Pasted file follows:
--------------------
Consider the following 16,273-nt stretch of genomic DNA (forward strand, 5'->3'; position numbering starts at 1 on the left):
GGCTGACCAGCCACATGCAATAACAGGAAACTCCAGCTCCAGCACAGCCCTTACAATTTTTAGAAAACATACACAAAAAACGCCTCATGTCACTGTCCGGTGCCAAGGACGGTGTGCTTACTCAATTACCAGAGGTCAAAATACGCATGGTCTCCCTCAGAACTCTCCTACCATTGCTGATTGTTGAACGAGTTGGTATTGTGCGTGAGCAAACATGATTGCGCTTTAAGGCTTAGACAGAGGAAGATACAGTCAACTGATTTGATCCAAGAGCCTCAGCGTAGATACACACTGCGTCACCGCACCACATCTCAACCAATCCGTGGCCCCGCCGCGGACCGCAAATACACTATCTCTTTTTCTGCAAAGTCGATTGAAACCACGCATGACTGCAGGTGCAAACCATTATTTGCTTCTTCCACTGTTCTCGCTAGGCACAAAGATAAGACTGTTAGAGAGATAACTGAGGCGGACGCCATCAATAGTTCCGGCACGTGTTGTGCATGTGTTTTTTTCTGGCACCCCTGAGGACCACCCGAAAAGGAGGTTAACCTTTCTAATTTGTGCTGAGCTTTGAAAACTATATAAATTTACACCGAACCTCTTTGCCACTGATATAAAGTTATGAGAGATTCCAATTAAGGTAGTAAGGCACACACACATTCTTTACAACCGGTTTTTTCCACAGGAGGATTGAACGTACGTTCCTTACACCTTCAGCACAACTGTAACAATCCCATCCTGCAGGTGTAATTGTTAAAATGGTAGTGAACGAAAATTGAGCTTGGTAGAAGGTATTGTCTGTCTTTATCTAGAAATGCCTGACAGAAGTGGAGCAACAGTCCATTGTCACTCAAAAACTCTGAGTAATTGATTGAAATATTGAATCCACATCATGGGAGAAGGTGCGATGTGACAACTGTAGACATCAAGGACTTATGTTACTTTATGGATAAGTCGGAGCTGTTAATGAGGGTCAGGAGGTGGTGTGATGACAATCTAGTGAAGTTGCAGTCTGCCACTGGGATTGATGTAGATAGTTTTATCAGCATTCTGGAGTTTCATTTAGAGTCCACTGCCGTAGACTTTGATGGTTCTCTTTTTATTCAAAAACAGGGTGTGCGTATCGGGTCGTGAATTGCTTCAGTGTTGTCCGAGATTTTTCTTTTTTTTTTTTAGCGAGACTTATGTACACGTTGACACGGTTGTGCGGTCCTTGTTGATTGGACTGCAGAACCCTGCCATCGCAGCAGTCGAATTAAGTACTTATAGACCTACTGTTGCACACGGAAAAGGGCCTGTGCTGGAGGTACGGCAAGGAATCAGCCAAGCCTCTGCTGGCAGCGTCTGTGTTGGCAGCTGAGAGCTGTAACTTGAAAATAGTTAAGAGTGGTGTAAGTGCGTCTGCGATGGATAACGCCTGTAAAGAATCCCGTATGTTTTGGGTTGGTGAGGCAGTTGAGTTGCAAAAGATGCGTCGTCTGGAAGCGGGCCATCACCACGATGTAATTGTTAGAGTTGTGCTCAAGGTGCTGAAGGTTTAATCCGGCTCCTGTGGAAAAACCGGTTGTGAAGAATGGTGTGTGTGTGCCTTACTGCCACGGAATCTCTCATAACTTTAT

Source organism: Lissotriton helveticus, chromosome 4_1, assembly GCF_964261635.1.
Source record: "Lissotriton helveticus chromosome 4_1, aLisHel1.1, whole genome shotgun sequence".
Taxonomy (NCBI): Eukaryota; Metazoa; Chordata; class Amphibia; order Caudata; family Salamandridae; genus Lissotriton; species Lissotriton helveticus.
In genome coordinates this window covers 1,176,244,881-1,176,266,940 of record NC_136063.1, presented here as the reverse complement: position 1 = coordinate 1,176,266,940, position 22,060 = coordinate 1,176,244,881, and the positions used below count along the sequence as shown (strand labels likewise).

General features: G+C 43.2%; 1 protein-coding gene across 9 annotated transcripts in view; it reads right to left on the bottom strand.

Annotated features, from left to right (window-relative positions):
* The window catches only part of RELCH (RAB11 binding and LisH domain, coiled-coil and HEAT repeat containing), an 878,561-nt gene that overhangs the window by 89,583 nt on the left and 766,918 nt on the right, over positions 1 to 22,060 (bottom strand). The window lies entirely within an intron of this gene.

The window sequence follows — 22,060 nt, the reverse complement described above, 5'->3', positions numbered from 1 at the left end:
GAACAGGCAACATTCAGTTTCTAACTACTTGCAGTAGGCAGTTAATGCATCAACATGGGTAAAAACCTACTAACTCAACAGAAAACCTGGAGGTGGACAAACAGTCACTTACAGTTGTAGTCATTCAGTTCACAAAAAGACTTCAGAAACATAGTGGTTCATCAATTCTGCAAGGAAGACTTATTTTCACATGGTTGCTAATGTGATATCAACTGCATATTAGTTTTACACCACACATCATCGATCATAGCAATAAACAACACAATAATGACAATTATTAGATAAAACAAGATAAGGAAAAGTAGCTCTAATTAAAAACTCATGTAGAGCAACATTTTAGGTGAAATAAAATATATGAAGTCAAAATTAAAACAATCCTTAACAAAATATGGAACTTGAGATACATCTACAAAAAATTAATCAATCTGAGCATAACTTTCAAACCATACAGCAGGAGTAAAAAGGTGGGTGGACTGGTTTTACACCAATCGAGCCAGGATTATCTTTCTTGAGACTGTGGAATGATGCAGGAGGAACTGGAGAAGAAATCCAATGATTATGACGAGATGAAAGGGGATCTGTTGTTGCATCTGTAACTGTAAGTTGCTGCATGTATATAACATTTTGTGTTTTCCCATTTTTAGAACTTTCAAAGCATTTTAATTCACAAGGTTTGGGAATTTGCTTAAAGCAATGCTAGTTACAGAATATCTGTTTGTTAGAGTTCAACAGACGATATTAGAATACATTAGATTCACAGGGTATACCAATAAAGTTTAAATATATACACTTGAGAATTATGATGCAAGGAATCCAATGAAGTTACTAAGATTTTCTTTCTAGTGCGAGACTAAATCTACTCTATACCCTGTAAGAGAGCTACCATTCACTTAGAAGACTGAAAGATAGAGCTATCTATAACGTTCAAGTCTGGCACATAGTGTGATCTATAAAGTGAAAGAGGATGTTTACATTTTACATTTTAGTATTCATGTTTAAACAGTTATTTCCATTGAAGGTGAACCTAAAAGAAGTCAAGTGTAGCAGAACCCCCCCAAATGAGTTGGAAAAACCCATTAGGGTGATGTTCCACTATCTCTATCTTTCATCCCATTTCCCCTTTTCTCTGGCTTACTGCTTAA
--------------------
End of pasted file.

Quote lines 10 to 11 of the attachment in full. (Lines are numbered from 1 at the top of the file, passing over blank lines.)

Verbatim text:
The window sequence follows — 22,060 nt, the reverse complement described above, 5'->3', positions numbered from 1 at the left end:
GAACAGGCAACATTCAGTTTCTAACTACTTGCAGTAGGCAGTTAATGCATCAACATGGGTAAAAACCTACTAACTCAACAGAAAACCTGGAGGTGGACAAACAGTCACTTACAGTTGTAGTCATTCAGTTCACAAAAAGACTTCAGAAACATAGTGGTTCATCAATTCTGCAAGGAAGACTTATTTTCACATGGTTGCTAATGTGATATCAACTGCATATTAGTTTTACACCACACATCATCGATCATAGCAATAAACAACACAATAATGACAATTATTAGATAAAACAAGATAAGGAAAAGTAGCTCTAATTAAAAACTCATGTAGAGCAACATTTTAGGTGAAATAAAATATATGAAGTCAAAATTAAAACAATCCTTAACAAAATATGGAACTTGAGATACATCTACAAAAAATTAATCAATCTGAGCATAACTTTCAAACCATACAGCAGGAGTAAAAAGGTGGGTGGACTGGTTTTACACCAATCGAGCCAGGATTATCTTTCTTGAGACTGTGGAATGATGCAGGAGGAACTGGAGAAGAAATCCAATGATTATGACGAGATGAAAGGGGATCTGTTGTTGCATCTGTAACTGTAAGTTGCTGCATGTATATAACATTTTGTGTTTTCCCATTTTTAGAACTTTCAAAGCATTTTAATTCACAAGGTTTGGGAATTTGCTTAAAGCAATGCTAGTTACAGAATATCTGTTTGTTAGAGTTCAACAGACGATATTAGAATACATTAGATTCACAGGGTATACCAATAAAGTTTAAATATATACACTTGAGAATTATGATGCAAGGAATCCAATGAAGTTACTAAGATTTTCTTTCTAGTGCGAGACTAAATCTACTCTATACCCTGTAAGAGAGCTACCATTCACTTAGAAGACTGAAAGATAGAGCTATCTATAACGTTCAAGTCTGGCACATAGTGTGATCTATAAAGTGAAAGAGGATGTTTACATTTTACATTTTAGTATTCATGTTTAAACAGTTATTTCCATTGAAGGTGAACCTAAAAGAAGTCAAGTGTAGCAGAACCCCCCCAAATGAGTTGGAAAAACCCATTAGGGTGATGTTCCACTATCTCTATCTTTCATCCCATTTCCCCTTTTCTCTGGCTTACTGCTTAA